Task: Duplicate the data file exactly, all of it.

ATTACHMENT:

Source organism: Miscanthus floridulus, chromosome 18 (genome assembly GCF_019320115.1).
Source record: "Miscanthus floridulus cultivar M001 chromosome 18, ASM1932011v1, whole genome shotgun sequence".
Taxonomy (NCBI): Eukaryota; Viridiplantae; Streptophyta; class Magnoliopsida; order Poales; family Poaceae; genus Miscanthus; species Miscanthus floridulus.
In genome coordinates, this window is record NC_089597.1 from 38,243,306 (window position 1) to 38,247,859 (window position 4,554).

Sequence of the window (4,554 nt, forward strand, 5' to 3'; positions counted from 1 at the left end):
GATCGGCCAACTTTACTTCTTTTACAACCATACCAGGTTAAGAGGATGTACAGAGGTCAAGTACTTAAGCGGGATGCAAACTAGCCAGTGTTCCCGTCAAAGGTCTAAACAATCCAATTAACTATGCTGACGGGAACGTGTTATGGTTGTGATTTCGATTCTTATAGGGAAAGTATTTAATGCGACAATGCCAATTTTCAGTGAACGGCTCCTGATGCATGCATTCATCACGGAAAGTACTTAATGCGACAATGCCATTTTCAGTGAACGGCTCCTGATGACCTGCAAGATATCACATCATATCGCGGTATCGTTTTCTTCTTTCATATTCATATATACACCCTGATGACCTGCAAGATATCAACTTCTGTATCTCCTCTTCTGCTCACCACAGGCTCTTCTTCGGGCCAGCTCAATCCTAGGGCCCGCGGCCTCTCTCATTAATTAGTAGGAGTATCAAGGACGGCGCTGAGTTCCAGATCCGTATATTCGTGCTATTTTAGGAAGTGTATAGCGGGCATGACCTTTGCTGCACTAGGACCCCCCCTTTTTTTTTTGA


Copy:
Source organism: Miscanthus floridulus, chromosome 18 (genome assembly GCF_019320115.1).
Source record: "Miscanthus floridulus cultivar M001 chromosome 18, ASM1932011v1, whole genome shotgun sequence".
Taxonomy (NCBI): Eukaryota; Viridiplantae; Streptophyta; class Magnoliopsida; order Poales; family Poaceae; genus Miscanthus; species Miscanthus floridulus.
In genome coordinates, this window is record NC_089597.1 from 38,243,306 (window position 1) to 38,247,859 (window position 4,554).

Sequence of the window (4,554 nt, forward strand, 5' to 3'; positions counted from 1 at the left end):
GATCGGCCAACTTTACTTCTTTTACAACCATACCAGGTTAAGAGGATGTACAGAGGTCAAGTACTTAAGCGGGATGCAAACTAGCCAGTGTTCCCGTCAAAGGTCTAAACAATCCAATTAACTATGCTGACGGGAACGTGTTATGGTTGTGATTTCGATTCTTATAGGGAAAGTATTTAATGCGACAATGCCAATTTTCAGTGAACGGCTCCTGATGCATGCATTCATCACGGAAAGTACTTAATGCGACAATGCCATTTTCAGTGAACGGCTCCTGATGACCTGCAAGATATCACATCATATCGCGGTATCGTTTTCTTCTTTCATATTCATATATACACCCTGATGACCTGCAAGATATCAACTTCTGTATCTCCTCTTCTGCTCACCACAGGCTCTTCTTCGGGCCAGCTCAATCCTAGGGCCCGCGGCCTCTCTCATTAATTAGTAGGAGTATCAAGGACGGCGCTGAGTTCCAGATCCGTATATTCGTGCTATTTTAGGAAGTGTATAGCGGGCATGACCTTTGCTGCACTAGGACCCCCCCTTTTTTTTTTGA